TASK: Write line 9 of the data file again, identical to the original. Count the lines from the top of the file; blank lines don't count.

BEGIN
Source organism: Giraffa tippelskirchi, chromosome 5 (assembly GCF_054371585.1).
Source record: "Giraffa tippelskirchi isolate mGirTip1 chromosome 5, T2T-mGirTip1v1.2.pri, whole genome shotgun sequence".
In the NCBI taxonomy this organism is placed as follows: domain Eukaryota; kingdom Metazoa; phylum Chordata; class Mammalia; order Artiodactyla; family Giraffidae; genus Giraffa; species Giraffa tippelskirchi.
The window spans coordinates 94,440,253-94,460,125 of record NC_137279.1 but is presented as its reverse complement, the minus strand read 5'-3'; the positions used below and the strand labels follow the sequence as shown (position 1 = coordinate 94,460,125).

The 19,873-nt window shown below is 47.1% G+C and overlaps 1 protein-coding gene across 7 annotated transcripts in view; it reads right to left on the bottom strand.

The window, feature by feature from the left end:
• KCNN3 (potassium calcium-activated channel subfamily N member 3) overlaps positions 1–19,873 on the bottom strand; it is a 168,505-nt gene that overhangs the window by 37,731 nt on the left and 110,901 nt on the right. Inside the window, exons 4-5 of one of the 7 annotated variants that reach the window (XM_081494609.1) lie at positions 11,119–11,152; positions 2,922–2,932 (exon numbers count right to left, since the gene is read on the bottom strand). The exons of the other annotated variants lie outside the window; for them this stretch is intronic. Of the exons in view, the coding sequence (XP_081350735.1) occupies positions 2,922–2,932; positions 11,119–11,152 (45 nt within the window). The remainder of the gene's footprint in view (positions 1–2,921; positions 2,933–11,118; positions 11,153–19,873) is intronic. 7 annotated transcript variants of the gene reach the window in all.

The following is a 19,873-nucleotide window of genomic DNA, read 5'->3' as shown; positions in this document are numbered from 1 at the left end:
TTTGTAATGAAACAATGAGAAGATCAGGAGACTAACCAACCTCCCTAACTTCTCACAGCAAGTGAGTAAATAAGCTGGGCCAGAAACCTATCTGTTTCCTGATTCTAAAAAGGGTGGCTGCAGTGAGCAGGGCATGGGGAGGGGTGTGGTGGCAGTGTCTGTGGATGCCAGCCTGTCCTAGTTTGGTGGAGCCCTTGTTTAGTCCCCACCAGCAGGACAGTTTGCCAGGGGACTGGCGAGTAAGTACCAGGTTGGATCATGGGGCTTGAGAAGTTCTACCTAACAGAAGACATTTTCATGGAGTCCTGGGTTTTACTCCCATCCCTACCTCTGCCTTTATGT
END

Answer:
TTTGTAATGAAACAATGAGAAGATCAGGAGACTAACCAACCTCCCTAACTTCTCACAGCAAGTGAGTAAATAAGCTGGGCCAGAAACCTATCTGTTTCCTGATTCTAAAAAGGGTGGCTGCAGTGAGCAGGGCATGGGGAGGGGTGTGGTGGCAGTGTCTGTGGATGCCAGCCTGTCCTAGTTTGGTGGAGCCCTTGTTTAGTCCCCACCAGCAGGACAGTTTGCCAGGGGACTGGCGAGTAAGTACCAGGTTGGATCATGGGGCTTGAGAAGTTCTACCTAACAGAAGACATTTTCATGGAGTCCTGGGTTTTACTCCCATCCCTACCTCTGCCTTTATGT